In La Tourette v. McMaster, 248 U.S. 465 (63 L.Ed. 362, 39 Sup. Ct. Rep. 160), a statute was held to be constitutional which provided that only such persons shall be licensed to act as insurance agents or brokers as are residents of the state and have been licensed agents of the state for at least two years.Summary of this case from Herbring v. Lee
Submitted December 19, 1918. Decided January 20, 1919.
The power of a State over the subject of insurance extends to the regulation of those who may carry on the business as brokers representing both insurer and insured. P. 467. A law of South Carolina provides that only such persons shall be licensed to act as brokers to represent citizens for the placing of insurance with insurers in that State or elsewhere as are residents of the State and have been licensed insurance agents of the State for at least two years. Construed as requiring local residence, as distinguished from citizenship, held, within the police power; and that it does not deprive a citizen and resident of another State, desiring to act as such broker in South Carolina, of liberty or property, in violation of the Fourteenth Amendment, or discriminate against him, in violation of § 2 of Article IV of the Constitution. Pp. 467-8. 104 S.C. 501, affirmed.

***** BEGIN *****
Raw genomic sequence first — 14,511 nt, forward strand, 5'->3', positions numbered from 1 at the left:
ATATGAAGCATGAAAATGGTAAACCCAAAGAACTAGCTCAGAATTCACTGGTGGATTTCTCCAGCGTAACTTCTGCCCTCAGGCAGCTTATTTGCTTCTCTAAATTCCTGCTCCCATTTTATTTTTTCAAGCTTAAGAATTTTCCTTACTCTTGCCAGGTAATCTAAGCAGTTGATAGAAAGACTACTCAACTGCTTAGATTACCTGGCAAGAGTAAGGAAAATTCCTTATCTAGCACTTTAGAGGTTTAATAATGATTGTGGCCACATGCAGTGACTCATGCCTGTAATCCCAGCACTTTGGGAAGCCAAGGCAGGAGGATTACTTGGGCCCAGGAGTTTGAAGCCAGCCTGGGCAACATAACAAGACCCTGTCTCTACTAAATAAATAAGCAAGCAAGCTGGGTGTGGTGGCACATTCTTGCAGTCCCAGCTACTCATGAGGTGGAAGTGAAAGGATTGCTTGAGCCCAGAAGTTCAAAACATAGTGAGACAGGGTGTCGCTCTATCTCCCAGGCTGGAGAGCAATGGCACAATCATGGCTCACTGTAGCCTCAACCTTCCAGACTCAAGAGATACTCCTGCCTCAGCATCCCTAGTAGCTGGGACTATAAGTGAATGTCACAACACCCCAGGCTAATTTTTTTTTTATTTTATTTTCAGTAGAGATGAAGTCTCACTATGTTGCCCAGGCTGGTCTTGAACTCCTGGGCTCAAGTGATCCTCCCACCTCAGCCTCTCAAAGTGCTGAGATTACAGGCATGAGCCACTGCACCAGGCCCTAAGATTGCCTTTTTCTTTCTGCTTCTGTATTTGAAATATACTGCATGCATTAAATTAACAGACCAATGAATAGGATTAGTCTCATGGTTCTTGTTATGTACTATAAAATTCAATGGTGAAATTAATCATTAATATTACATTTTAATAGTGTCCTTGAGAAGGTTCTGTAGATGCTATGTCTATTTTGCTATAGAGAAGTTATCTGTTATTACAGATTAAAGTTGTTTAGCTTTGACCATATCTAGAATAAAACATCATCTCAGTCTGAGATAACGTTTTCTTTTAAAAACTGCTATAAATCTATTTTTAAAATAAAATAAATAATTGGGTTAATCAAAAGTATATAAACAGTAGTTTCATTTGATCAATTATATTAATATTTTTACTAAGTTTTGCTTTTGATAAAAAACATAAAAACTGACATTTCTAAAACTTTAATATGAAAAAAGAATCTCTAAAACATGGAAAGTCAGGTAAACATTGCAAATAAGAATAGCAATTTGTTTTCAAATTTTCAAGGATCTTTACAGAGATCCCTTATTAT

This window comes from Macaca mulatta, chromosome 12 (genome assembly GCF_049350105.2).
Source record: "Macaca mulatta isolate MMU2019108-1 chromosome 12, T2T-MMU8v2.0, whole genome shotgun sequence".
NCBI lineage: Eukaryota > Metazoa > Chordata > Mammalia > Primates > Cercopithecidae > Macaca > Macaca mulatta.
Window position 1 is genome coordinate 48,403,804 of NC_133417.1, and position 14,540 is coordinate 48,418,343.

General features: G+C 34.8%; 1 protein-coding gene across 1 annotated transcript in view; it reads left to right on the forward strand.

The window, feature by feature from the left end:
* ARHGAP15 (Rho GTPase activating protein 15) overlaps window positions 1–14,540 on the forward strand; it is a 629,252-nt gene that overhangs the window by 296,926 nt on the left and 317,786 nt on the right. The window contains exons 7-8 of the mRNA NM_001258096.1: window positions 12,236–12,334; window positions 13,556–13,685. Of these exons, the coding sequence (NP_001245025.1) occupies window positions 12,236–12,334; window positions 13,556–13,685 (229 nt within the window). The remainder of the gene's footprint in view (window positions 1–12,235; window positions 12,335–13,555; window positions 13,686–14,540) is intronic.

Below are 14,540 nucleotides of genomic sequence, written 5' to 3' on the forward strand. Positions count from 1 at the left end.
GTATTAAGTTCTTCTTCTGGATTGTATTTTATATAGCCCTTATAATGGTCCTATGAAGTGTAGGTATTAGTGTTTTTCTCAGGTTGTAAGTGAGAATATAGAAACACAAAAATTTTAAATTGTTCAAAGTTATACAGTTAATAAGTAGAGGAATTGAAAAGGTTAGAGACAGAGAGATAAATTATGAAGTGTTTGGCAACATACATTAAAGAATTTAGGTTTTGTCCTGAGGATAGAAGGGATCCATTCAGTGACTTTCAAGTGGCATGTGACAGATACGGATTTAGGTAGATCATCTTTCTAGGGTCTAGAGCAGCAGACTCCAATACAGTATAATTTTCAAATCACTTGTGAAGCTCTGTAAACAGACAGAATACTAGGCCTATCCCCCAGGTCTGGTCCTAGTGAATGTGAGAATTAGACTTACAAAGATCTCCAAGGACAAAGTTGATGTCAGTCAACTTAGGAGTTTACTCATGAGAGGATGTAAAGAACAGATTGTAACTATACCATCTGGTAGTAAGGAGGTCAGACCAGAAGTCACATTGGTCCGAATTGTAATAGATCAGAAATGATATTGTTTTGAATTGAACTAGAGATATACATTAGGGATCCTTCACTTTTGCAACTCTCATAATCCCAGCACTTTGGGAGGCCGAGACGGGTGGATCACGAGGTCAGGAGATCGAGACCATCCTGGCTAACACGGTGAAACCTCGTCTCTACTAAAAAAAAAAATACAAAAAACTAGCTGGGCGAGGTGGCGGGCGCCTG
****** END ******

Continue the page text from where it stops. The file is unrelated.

Mr. John L. McLaurin and Mr. Wendell P. Barker for plaintiff in error. Mr. R.H. Welch was also on the brief.
They contended that under the provisions guaranteeing the privileges and immunities of citizens, contained in § 2, Art. IV, of the Constitution, the Fourteenth Amendment, and § 5, Art. I, of the constitution of South Carolina, the statute in question was void. The following authorities were cited. Commonwealth v. Milton, 51 Ky. 212, 219; Corfield v. Coryell, 4 Wn. C.C. 380; Slaughter-House Cases, 16 Wall. 36, 97; Butchers' Union Co. v. Crescent City Co., 111 U.S. 746, 757; Ward v. Maryland, 12 Wall. 418, 424, 425, 430, 432; In re Watson, 15 F. 511, 512; Cole v. Cunningham, 133 U.S. 107, 114; Blake v. McClung, 172 U.S. 239, 254, 256; Sayre Borough v. Phillips, 148 Pa. 482, 488, 489; State v. Montgomery, 94 Me. 192; Simrall Co. v. Covington, 90 Ky. 444; Booth v. Lloyd, 33 F. 593; Robbins v. Shelby County Taxing District, 120 U.S. 489; Laurens v. Anderson, 75 S.C. 62; Hoadley v. Board of Insurance Commrs., 37 Fla. 564; Cooley, Const. Lim., 7th ed., p. 567.
Mr. Thomas H. Peeples, Attorney General of the State of South Carolina, Mr. C.N. Sapp, Assistant Attorney General of the State of South Carolina, and Mr. Fred H. Dominick for defendant in error.